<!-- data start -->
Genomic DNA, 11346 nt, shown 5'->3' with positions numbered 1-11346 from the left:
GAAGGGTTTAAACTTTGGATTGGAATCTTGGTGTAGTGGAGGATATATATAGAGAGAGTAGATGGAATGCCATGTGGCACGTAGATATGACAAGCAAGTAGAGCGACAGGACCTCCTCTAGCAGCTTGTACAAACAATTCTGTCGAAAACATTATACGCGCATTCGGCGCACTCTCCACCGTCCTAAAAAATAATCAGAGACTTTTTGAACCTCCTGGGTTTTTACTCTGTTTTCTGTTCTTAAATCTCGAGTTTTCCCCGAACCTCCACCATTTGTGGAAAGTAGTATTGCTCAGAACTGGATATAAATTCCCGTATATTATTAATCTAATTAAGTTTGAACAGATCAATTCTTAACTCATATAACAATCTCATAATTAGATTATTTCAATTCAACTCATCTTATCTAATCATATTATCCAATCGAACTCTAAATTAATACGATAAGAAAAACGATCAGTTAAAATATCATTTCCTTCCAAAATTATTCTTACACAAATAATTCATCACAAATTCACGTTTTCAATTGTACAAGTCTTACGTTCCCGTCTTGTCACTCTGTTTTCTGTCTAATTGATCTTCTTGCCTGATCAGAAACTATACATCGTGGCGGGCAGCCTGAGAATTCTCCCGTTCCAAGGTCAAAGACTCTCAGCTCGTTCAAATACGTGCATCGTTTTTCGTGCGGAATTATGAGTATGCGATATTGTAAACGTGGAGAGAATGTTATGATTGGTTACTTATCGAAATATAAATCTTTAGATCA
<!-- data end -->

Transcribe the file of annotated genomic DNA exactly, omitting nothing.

Genomic DNA, 11346 nt, shown 5'->3' with positions numbered 1-11346 from the left:
GAAGGGTTTAAACTTTGGATTGGAATCTTGGTGTAGTGGAGGATATATATAGAGAGAGTAGATGGAATGCCATGTGGCACGTAGATATGACAAGCAAGTAGAGCGACAGGACCTCCTCTAGCAGCTTGTACAAACAATTCTGTCGAAAACATTATACGCGCATTCGGCGCACTCTCCACCGTCCTAAAAAATAATCAGAGACTTTTTGAACCTCCTGGGTTTTTACTCTGTTTTCTGTTCTTAAATCTCGAGTTTTCCCCGAACCTCCACCATTTGTGGAAAGTAGTATTGCTCAGAACTGGATATAAATTCCCGTATATTATTAATCTAATTAAGTTTGAACAGATCAATTCTTAACTCATATAACAATCTCATAATTAGATTATTTCAATTCAACTCATCTTATCTAATCATATTATCCAATCGAACTCTAAATTAATACGATAAGAAAAACGATCAGTTAAAATATCATTTCCTTCCAAAATTATTCTTACACAAATAATTCATCACAAATTCACGTTTTCAATTGTACAAGTCTTACGTTCCCGTCTTGTCACTCTGTTTTCTGTCTAATTGATCTTCTTGCCTGATCAGAAACTATACATCGTGGCGGGCAGCCTGAGAATTCTCCCGTTCCAAGGTCAAAGACTCTCAGCTCGTTCAAATACGTGCATCGTTTTTCGTGCGGAATTATGAGTATGCGATATTGTAAACGTGGAGAGAATGTTATGATTGGTTACTTATCGAAATATAAATCTTTAGATCA